When was the last time you were alone? I’m talking really, truly alone. No Netflix, Twitter or phone calls – just you and your wandering mind spending some quality time together.
I asked myself this question and realized that I really didn’t have an answer. I have a brother and was involved with countless teams and clubs growing up. I’ve always lived with roommates and have a wonderful group of friends and coworkers that I love spending time with. My alone time consisted of a couple hours here and there sitting on the beach with a book or taking a long walk to clear my head.
During my time at Mixte, I’ve seen coworkers plan road trips up the coast of California, bike tours, excursions to foreign countries and more. The common denominators? They’re all women – and they all went alone.
Upon their return, each of my colleagues had tales of challenges, triumphs, immersions in beautiful places and new friendships with beautiful people. I was hooked, empowered and determined to find my own slice of solitude.
Deciding where to go on my first solo adventure was a no-brainer. I’m constantly in awe of the take-your-breath-away views I see living and working near the beach. That got me thinking about how much beauty we take for granted in our own backyards.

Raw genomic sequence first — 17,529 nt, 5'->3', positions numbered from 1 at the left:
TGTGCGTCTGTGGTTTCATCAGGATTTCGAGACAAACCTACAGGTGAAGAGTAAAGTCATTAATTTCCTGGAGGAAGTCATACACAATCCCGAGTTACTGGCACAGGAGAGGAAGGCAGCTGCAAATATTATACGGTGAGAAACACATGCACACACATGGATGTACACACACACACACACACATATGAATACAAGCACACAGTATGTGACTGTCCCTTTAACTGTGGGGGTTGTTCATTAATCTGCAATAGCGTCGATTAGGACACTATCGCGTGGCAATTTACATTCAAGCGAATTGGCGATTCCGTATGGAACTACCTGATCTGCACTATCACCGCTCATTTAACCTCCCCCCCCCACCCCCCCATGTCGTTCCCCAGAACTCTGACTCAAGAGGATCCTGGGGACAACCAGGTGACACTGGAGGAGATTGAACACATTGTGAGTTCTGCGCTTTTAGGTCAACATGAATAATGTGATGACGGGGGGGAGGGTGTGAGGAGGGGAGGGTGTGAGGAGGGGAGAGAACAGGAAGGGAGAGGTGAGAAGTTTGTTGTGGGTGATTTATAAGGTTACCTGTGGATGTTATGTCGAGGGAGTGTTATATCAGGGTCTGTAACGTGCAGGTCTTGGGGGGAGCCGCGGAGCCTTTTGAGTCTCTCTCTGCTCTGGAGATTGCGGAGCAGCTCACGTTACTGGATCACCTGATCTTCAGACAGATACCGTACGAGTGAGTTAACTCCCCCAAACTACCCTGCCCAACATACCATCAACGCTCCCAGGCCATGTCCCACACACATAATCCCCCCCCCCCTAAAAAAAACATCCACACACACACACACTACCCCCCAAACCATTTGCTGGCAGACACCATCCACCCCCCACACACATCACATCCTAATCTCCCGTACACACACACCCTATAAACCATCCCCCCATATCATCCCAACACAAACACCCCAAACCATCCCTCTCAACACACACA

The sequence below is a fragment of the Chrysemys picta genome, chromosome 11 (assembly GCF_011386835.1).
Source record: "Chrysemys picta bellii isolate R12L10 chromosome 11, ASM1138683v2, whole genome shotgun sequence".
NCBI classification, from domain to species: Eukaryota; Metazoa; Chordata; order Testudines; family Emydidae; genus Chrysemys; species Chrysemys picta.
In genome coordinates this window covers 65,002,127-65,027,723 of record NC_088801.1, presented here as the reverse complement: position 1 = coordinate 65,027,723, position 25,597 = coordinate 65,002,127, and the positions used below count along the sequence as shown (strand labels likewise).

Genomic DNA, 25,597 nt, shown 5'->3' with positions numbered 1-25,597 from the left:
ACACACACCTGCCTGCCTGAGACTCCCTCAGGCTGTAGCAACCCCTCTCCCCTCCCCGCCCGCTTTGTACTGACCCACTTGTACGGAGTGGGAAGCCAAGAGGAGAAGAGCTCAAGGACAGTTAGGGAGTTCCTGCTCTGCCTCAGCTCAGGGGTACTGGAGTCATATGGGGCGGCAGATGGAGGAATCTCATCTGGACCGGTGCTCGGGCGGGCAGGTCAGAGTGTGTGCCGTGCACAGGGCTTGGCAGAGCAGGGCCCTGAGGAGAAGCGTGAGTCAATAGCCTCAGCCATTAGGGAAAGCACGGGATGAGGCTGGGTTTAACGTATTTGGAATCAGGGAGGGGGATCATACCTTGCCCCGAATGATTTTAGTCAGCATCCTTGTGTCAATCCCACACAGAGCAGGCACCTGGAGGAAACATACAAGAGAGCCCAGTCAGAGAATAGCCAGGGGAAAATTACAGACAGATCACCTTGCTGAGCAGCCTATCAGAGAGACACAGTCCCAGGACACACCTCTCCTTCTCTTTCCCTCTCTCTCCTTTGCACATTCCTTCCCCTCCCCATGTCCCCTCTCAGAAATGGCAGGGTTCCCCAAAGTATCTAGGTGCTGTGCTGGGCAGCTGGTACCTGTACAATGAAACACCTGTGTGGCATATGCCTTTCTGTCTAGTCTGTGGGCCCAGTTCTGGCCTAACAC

I planned a route, booked campsites and set out on a 13-day, 2,500-mile journey through five National Parks.When I first told friends and family about my plan, the general reaction was downright confusion, and I get that. I’m a five-foot-three-inch woman who had only been camping once when I was 10-years-old – an experience my mom says I didn’t enjoy because it was “dirty.” I didn’t know what a bear box was. I had never started a campfire.
I went regardless.From the Rocky Mountains in Colorado to gigantic trees in the Sequoias, I roamed my way through more stunningly beautiful landscapes than I could have imagined. I rediscovered the irrefutable loveliness of really good music and really good books. Thirty-six mosquitos bit me in the matter of 12 hours, but I still managed to uncover the joy that hiking brings me. I ate fire-roasted food and chatted with glowing campers.Halfway through my trip, I met a mother and her 13 year-old-daughter on their own adventure. The duo was taking two weeks to explore National Parks and volunteer at animal shelters along the way. The three of us hiked through The Narrows in Zion National Park, pulling each other up waterfalls and cannonballing into deep pools along the way. I fell in love with them. It warmed my heart to see a strong woman raising her daughter to be unafraid of the unknowns that come with traveling – and even to embrace them.Even when I got lost amid winding roads and dropped GPS signals, I didn’t feel misplaced. There’s a certain calm confidence that comes with having nowhere to be, nobody to meet up with and no timeline to adhere to. I knew that I had no business going on this trip, but I did it anyway.
You should too.